Cosseted in the British countryside

I’m a big fan of The Four Seasons, not the four violin concerti by Italian composer Antonio Vivaldi, but the hotel management group. I’ve been fortunate to either stay in or visit a number of their hotels over the years – far too many to mention. You may find this surprising since I’m usually banging the drum for small, family-run businesses and these guys are at the opposite end of the spectrum. Or are they? I find that thanks to their excellently trained staff and philosophy, I always feel cosseted in their hotels.

The hotels they run are oases of tranquility with all the bells and whistles one’s little heart could desire. Despite the large throughput of guests, staff miraculously remember your name, and particular likes and dislikes. Nothing is ever too much trouble, not even my regime. The hotel whipped me up a scrumptious vegan afternoon tea at the drop of a hat!

I booked the hotel over a year ago because the wedding we were attending, which was a short car ride away, clashed with a Classic Car event at nearby Goodwood. I was also pretty certain we’d be the only wedding guests staying at this hotel thereby obviating the need to socialise further. I wanted a restful and relaxing week-end with my beloved which would serve as an early celebration of our (41st) wedding anniversary – where have those years gone? And, I think it’s fair to say, we achieved that.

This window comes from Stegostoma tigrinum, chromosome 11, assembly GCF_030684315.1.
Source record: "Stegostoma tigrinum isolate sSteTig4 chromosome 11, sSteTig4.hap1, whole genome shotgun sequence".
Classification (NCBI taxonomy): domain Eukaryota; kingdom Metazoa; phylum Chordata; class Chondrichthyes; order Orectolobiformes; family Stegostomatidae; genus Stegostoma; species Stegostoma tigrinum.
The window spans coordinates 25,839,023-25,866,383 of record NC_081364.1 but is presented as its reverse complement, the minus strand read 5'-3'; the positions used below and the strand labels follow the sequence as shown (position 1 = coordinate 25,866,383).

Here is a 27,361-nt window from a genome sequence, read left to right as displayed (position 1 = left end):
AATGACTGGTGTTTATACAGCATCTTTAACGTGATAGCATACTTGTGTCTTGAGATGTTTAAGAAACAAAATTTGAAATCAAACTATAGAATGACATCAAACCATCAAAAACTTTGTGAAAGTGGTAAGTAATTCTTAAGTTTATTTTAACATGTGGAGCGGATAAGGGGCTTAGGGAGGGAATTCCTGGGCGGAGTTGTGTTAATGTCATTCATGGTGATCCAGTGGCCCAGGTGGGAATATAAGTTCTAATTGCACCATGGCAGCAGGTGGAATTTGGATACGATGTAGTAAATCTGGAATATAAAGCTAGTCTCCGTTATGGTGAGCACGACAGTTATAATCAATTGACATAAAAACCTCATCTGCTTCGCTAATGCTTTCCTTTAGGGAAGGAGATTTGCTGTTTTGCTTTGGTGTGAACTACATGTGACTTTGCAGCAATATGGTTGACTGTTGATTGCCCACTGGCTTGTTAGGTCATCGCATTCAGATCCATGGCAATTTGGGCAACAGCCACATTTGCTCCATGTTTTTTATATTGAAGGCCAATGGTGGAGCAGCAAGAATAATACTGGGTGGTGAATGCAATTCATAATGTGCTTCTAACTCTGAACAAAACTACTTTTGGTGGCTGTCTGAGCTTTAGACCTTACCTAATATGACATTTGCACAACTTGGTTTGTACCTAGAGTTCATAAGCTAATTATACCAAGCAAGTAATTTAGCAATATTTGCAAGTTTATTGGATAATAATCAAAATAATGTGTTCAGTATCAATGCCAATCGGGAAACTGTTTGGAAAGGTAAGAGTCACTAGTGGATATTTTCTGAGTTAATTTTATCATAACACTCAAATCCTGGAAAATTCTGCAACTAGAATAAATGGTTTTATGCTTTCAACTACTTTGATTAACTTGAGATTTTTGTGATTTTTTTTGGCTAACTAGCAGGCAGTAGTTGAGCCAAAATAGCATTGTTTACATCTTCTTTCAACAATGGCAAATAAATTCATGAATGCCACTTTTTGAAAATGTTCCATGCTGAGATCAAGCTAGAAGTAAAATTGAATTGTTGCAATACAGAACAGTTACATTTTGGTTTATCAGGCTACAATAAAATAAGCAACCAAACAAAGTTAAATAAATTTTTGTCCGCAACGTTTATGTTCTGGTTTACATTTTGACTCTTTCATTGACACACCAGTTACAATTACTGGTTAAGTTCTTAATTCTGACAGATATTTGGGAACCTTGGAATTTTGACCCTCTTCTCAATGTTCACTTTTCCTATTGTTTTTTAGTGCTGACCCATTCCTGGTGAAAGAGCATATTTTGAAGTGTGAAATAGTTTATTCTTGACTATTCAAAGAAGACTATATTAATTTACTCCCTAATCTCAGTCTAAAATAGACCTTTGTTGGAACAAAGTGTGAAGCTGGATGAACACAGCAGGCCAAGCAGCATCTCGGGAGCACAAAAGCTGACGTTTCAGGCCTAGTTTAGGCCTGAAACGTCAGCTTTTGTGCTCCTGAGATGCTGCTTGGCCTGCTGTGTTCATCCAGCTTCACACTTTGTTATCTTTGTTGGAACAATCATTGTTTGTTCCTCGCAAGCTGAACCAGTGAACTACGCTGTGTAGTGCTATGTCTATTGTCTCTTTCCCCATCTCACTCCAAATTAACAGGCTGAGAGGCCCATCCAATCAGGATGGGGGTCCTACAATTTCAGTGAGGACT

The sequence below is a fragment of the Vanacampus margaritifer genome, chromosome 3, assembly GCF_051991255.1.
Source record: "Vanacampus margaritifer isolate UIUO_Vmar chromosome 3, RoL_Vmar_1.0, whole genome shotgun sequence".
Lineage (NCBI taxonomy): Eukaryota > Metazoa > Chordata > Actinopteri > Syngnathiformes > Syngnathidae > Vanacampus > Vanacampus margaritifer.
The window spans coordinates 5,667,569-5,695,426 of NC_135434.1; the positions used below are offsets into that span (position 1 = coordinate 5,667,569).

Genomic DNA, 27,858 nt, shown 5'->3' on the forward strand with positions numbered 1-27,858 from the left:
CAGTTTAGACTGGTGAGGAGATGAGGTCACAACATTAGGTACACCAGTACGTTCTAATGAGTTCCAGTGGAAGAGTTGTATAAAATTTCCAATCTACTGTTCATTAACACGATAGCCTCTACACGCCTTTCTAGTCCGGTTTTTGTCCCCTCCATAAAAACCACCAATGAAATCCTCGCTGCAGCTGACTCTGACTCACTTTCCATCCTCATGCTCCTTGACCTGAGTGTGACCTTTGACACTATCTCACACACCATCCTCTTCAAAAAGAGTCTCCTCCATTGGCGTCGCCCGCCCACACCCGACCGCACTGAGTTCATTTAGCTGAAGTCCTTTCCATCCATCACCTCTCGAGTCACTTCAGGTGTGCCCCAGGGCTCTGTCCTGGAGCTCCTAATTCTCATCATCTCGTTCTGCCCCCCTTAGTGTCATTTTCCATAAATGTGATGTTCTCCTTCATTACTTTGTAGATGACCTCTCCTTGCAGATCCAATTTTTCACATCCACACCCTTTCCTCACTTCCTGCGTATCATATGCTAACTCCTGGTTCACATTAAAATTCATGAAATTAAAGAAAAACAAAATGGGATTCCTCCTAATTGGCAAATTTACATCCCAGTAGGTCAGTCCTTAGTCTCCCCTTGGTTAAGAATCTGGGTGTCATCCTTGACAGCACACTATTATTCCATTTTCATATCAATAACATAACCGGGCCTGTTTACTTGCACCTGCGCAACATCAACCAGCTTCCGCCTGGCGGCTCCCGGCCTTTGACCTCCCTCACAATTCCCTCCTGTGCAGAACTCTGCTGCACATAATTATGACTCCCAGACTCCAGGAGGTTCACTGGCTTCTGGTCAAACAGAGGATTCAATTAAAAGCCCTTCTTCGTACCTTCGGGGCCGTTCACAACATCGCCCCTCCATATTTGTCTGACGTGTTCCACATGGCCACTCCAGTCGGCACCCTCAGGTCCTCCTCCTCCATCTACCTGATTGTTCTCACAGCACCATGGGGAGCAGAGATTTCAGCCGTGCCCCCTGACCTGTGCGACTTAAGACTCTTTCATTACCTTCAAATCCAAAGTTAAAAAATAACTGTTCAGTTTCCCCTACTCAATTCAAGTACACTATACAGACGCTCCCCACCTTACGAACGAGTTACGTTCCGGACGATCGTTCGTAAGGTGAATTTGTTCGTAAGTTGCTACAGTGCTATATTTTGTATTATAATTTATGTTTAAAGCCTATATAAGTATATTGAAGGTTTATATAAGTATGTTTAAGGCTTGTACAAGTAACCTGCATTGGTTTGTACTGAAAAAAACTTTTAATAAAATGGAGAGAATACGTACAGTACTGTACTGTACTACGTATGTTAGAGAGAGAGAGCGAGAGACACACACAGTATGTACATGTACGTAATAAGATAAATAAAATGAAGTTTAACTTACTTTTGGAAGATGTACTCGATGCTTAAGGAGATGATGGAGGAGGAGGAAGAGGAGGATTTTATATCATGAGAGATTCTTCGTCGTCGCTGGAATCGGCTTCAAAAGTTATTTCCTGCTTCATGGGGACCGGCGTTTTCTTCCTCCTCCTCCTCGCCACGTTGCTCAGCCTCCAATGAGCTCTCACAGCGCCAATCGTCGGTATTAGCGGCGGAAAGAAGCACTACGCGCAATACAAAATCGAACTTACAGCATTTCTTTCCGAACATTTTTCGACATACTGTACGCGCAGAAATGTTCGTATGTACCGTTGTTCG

We did however bump into someone we knew. Spookily, we’d only been talking about him five minutes before and were surprised to see him. I think that surprise was reciprocated though, of course, he may’ve wondered why his ears were burning.

The hotel grounds were enormous and despite my beloved’s leg, which was still painful, we had a very pleasant meander. We also enjoyed looking at the car porn. A number of guests had driven their Classic Cars to the event and you could see by their immaculate state that these were their pride and joy – all that gleaming chrome and immaculate paintwork.

We were not familiar with this part of the country, so spent an afternoon pottering around nearby Farnham, a pretty market town with bags of history, lots of interesting buildings and a good selection of shops and restaurants, the latter with many vegan options. Having eaten in the hotel restaurant on Thursday evening, we ate in Farnham on Saturday. No need to eat dinner after the mid-afternoon wedding luncheon on Friday, though we did have a couple of glasses of Rioja in the bar before retiring.

A copious breakfast was included in our room rate and my beloved enjoyed a full English most days while I enjoyed the selection provided for the hotel’s Middle Eastern guests. Fresh fruit, moutabal, salad and hummous for breakfast may not be everyone’s cup of tea but it certainly floats my boat.

A late check out allowed us to fully enjoy the hotel’s facilities, particularly in the Spa, before tucking into Sunday afternoon tea in the library ahead of our departure. It was a lovely three-day break and we enjoyed chatting about France, in French, with some of the staff, one of whom came from Nice.

When we checked out the receptionist asked me which other Four Seasons we’d visited. It was only as I started rattling them off that I appreciated just how many of them we’ve stayed at, or eaten at, and I thought about why. Largely because it’s a brand I trust. I know what I’m going to find, that’s often very comforting because I so don’t like surprises.

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